• Ya shit in a bucket, and toss a few handfuls of sawdust or leaf duff on that. When the bucket fills up, throw it in a compost pile. If you want, you can add simple microorganisms to the compost to speed up the decomposition. Anyway a big enough compost pile heats up enough to kill harmful microorganisms. This could be easily implemented on a community-sized scale, but probably even in our unwieldy society. The fact we consume food from the earth and then don’t put it back into the earth is a particular pet-peeve of mine. But I wouldn’t want anyone’s shit feeding my fruit trees, as most people consume massive amounts of pharmaceuticals/poisons, etc
            Very simple as honest solutions should be in our Natural world.
            We should adapt to nature, not strong arm it for the sake of techno. progress.

          • Also for jnana. This either or thinking is just holding us all back, why not use mechanized agriculture in a transition towards more local sustainable agriculture, why all this extremism in either direction?

            alizardx, you do not believe that organically locally grown food without pesticide and grown in complex relational webs with intercropping mirroring ecosystems with rich soils teeming with microorganisms is a better goal to work towards in the long run than huge monocultures drenched in pesticides and with irrigation techniques that lead to eroision of the soil and nutrients being washed out to sea?

            jnana, you do not believe that a sudden stop to mechanical agriculture would leave billions in hunger and misery if you haven’t first developed new patterns for how we live? Do you think at this moment in time it is possible to build up soil life, institute complex eco-system like production systems and so on without relaying at least to some extent on mech agriculture?

          • Who or what provides the labor in your scenario? As far as I’ve been able to discern, modern organic farming uses the same diesel tractors, combines, harvesters, etc. ordinary mechanized ag uses, with the difference being organic fertilizer, non-GMO seeds, and integrated pest management instead of insecticides?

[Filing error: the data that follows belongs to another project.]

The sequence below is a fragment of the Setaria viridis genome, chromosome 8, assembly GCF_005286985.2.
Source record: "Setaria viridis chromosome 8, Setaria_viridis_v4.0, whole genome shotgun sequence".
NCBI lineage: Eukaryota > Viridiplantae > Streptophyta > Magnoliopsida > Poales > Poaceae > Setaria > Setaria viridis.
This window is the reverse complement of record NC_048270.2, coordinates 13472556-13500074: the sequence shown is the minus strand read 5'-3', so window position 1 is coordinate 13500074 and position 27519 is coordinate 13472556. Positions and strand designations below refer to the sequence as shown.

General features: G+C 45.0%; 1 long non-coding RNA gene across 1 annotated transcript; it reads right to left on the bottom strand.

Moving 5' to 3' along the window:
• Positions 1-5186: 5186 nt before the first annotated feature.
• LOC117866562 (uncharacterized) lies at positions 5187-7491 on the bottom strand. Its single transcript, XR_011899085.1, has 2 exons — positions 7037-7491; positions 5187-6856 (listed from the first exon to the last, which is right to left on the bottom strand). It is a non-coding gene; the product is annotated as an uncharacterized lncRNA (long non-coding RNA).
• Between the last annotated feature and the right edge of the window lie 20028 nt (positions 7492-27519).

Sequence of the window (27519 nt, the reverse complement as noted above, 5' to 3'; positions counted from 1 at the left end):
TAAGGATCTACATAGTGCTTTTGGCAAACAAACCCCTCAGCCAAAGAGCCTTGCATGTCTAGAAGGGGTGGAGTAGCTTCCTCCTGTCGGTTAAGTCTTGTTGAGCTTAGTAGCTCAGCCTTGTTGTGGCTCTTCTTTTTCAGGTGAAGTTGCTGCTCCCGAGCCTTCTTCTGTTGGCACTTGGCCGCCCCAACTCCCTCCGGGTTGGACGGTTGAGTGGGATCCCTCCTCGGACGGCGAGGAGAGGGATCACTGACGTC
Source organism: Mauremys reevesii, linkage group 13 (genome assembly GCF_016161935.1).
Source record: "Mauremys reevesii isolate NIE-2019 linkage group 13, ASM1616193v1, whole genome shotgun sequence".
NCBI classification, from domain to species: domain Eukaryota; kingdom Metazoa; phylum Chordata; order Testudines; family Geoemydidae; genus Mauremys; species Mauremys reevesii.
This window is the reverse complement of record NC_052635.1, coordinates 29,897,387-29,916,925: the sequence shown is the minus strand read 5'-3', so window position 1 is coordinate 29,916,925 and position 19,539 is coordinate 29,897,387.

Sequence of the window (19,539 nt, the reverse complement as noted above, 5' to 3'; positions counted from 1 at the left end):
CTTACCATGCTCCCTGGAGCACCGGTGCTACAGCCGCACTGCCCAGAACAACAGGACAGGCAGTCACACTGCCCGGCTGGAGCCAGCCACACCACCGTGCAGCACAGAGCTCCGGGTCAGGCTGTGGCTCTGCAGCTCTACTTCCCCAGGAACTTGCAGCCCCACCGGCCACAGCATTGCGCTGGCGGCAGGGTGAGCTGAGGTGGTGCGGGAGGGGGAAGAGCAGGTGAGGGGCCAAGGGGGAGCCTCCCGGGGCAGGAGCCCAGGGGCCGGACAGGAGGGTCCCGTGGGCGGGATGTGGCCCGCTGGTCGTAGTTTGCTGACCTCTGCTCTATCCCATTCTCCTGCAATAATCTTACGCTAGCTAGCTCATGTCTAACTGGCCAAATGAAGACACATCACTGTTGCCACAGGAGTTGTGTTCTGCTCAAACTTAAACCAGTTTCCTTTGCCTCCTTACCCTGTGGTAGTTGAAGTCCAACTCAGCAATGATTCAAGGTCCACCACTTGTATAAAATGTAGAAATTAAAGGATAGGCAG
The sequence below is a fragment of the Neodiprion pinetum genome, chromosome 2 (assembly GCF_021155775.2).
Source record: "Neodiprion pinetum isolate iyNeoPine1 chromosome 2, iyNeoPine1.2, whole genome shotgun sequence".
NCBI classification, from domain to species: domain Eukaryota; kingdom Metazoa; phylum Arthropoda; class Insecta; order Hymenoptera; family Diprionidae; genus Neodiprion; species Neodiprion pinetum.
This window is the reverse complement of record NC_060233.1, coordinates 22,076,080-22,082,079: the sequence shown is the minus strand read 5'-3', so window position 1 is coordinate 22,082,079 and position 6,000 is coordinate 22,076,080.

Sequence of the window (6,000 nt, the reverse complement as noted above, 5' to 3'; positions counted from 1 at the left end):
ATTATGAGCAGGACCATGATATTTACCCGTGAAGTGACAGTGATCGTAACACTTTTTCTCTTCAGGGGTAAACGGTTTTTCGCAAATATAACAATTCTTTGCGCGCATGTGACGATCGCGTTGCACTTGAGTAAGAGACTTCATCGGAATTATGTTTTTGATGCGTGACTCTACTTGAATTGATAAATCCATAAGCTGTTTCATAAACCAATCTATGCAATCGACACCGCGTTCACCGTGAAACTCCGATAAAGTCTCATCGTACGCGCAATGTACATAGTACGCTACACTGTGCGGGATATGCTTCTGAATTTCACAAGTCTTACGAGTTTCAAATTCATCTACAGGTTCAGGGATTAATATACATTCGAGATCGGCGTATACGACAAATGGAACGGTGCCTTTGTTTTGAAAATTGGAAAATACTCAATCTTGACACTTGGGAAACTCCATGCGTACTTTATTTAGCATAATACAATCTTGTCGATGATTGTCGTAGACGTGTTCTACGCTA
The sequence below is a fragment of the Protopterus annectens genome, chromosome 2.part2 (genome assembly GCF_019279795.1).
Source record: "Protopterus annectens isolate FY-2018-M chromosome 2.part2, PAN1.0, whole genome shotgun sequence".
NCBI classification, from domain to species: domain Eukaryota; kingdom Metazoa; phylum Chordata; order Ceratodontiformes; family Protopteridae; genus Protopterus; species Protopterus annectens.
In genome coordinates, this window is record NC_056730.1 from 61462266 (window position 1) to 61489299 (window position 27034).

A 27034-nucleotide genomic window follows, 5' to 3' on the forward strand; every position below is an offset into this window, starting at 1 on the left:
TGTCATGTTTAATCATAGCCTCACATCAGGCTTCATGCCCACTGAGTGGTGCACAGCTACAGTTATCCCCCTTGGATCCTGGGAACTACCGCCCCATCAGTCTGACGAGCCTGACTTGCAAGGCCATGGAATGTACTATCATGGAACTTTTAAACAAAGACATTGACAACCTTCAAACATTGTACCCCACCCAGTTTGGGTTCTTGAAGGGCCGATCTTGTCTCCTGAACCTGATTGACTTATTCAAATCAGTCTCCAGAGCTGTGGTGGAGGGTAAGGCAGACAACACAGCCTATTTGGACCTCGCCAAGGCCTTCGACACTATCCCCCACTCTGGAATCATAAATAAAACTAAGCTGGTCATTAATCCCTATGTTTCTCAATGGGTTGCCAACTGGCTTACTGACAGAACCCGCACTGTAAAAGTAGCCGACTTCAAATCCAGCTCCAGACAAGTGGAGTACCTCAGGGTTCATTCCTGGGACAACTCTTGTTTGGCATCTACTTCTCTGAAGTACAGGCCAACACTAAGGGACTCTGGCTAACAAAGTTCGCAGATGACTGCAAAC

• Every farm is different.
            But who provides labor?
            People and animals. We have a lot of those, wasting their lives, only consuming and never giving back. Many would probably love the opportunity to get in touch with their roots and give back to the land that has supplied us with life.

          • Sure, use mech ag. if you like. But working together with animals and people is much more enjoyable, less compaction of soil, and people and animals shit, that is they are part of the interdependent relations with the land.

  2. BrianApocalypse | Jan 21, 2013 at 6:27 pm |

    I bet nothing becomes of this. Call me jaded, but over the years there have been many ‘revolutionary’ new fuels/technologies reported that seem like they have the potential to transform civilization as we know it… and then you never hear of them again.

    • Press releases are generally propaganda for the next stage of funding whether it’s a grant renewal or a new round of VC funding. Most new tech ideas do not pan out or don’t get re-funded for reasons having nothing to do with its merits.

      For instance, what if one has a startup to get this tech to market in the quarter where the VC (venture capitalist) herd is all funding variations of iFart to run on the next-gen iPad?

  3. BuzzCoastin | Jan 21, 2013 at 6:39 pm |

    this is kewl
    and there is also a process that turns organic waste in bio-methane
    widely used in Cali already

  4. If people want to keep eating in a world adapting to climate change, a renewable biodiesel technology is absolutely necessary to deal with the transition from combustion to electric, lots of apps like mechanized agriculture and long-haul trucking where electrical storage tech that’ll do the job is barely in lab stage.

    • kowalityjesus | Jan 22, 2013 at 10:14 am |

      I have the hardest time believing that this will see the market when discarded oils that are balls-easy to make into biofuel see no change in fate. Where is the invisible hand, entrepreneurs? Do we really need to waste more groundwater and topsoil?

      As for the proposition that this is an alternative to fossil fuels that will make an impact on our carbon footprint, its somewhere between throwing pieces of origami into an incinerator, feeding rice-cakes to a 450-pound man, and trying to bail out a foundering ship with a thimble.

  5. lazy_friend | Jan 22, 2013 at 3:18 am |

    I want to see the collecting of gases from land fills fermentation and turning that to fuel. If they can turn dead leaves into efficient fuels, that would be good too.

  6. lilbear68 | Jan 22, 2013 at 4:18 pm |

    several companies are developing processes to extract oil from algae 1 co. that i have invested a lil money in has several patents in this field and has been approved for supplying the navy with fuel and now with their extraction process have developed a process to clean frack water 99% on first pass ‘origin oil’ is the name and IMHO theyare worth a look